grace and truth

Phew! I just turned in my grades for the spring semester, my busiest one yet, and now have almost a week off before my three online classes start up. Last week I had the privilege of sharing with my friends in Traverse City on their National Day of Prayer. TC has a terrific group of godly pastors who cheer for each other and link arms whenever possible. I enjoyed being with them, and soaking in their beautiful city–though there was still ice in the bay and a few patches of snow on the ground, in May!

The theme for this year’s Day of Prayer was unity, so I spoke for twenty minutes on our need for both grace and truth. Here is the substance of my talk, omitting one or two spots of elaboration (if a section goes by too quickly, that’s why).

Our passage for this year’s Day of Prayer calls us to unity in the body of Christ. Romans 15:5-6—“May the God who gives endurance and encouragement give you the same attitude of mind toward each other that Christ Jesus had, so that with one mind and one voice you may glorify the God and Father of our Lord Jesus Christ.”

I need this message more than you do. I’ve been cursed with the spiritual gifts of discernment and exhortation. Discernment enables me to see the flaws in my friends, and the gift of exhortation means I don’t mind telling them. I may soon run out of friends, but, doggone it, at least I know I’m right!

When I was a child my family joined a tiny Baptist church in Northeast Ohio. We were small because the pastor had the spiritual gifts of discernment and exhortation. We became tiny when most everyone else got them too. If you weren’t a tough cuss when you came to our church, you were one or the other by the time you left. My pastor told us we were small because we hadn’t compromised. We were the faithful remnant. The truth is we were small because we bit people.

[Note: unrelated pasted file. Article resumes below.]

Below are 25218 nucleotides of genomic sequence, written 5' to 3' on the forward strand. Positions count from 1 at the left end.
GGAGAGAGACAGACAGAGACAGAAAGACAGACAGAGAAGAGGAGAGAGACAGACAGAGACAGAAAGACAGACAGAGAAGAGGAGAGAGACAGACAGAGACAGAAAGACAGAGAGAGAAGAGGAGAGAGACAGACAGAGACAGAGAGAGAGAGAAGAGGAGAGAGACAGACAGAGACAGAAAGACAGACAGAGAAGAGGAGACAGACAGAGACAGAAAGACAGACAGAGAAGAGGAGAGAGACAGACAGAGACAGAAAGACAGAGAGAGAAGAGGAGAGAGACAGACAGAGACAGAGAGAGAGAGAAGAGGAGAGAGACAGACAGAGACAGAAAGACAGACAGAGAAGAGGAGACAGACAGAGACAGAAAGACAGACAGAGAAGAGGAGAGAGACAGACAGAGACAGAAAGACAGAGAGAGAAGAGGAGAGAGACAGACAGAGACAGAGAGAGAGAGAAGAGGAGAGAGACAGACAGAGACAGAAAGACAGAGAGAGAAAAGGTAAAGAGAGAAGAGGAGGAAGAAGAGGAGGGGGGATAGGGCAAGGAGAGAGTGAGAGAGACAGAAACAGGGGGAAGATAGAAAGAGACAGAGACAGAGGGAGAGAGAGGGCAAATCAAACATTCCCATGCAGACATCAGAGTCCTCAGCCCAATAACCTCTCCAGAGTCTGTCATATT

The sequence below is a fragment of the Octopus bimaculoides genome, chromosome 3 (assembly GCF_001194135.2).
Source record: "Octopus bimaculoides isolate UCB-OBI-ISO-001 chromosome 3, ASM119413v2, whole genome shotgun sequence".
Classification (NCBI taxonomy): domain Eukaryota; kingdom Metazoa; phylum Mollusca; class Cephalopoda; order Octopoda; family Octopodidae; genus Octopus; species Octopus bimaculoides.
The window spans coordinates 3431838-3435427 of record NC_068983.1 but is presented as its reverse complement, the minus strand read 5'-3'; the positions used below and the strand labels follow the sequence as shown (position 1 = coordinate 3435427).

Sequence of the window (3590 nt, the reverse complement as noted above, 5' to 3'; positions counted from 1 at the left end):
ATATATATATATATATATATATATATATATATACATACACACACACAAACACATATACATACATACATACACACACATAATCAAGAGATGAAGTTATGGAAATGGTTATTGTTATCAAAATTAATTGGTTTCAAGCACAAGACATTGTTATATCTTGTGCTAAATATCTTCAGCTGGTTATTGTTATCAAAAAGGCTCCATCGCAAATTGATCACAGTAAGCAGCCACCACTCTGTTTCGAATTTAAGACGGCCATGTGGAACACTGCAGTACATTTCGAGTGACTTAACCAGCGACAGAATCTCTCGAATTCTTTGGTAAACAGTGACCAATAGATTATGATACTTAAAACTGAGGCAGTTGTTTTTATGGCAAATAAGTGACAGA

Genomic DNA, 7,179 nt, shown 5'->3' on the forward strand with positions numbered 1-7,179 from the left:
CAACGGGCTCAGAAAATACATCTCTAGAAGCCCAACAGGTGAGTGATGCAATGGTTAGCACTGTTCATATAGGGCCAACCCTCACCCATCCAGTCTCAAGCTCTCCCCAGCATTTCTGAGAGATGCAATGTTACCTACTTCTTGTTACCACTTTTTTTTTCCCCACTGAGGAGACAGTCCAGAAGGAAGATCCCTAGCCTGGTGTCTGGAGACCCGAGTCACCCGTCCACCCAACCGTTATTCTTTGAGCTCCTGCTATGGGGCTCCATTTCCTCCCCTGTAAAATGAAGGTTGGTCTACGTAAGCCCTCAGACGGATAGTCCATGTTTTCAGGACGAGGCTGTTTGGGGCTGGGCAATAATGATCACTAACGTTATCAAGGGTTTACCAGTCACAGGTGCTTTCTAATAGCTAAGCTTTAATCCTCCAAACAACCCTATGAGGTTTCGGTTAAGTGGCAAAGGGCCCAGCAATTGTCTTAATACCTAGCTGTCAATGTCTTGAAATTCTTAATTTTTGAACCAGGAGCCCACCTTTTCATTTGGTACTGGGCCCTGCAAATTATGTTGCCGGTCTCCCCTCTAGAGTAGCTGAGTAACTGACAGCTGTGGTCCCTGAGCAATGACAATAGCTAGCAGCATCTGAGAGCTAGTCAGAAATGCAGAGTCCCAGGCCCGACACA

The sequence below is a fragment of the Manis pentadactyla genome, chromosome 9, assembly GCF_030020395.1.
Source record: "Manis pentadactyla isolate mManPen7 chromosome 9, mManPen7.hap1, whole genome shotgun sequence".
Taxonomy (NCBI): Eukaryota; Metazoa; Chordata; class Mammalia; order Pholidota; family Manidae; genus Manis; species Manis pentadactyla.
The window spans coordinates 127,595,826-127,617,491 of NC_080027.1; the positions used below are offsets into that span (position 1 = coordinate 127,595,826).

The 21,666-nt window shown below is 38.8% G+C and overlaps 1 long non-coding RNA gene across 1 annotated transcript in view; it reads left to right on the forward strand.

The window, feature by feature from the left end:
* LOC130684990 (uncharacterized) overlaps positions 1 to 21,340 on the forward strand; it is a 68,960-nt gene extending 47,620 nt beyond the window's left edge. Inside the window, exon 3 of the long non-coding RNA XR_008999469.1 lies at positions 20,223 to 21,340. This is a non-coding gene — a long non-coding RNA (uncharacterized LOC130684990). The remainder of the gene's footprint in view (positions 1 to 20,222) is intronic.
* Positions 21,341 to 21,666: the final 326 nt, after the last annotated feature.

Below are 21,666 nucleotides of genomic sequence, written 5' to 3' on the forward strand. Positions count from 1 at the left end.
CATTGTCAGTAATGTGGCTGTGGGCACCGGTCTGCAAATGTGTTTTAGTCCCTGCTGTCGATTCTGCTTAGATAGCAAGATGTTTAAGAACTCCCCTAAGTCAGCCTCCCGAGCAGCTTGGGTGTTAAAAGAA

Our church never would have gathered with other Christians for a National Day of Prayer. We were afraid to pray with Pentecostals, Presbyterians, or the wrong kind of Baptist (which was every other kind). We were wrong. Dead wrong. We were passionate about protecting the right teaching of Scripture, but we didn’t realize that Scripture teaches us to protect the unity of the church. Heresy is a scandal, but so is schism. Schism is a heretical, torn picture of the body of Christ. It’s spiritual graffiti.

The night Jesus died he prayed for us, that we would be one, even as he and the Father are one. Has God answered this prayer? Look at the text. John 17:20—“My prayer is not for them alone.” Who is Jesus referring to? Who is “them”? His Jewish disciples. John 17:20—“I pray also for those who will believe in me through their message.” Who is Jesus referring to now? You and I, but most immediately his disciples’ first converts: their fellow Jews who would be present at Pentecost, and soon the Gentile God fearers like Cornelius. John 17:21—“that all of them may be one, Father, just as you are in me and I am in you.”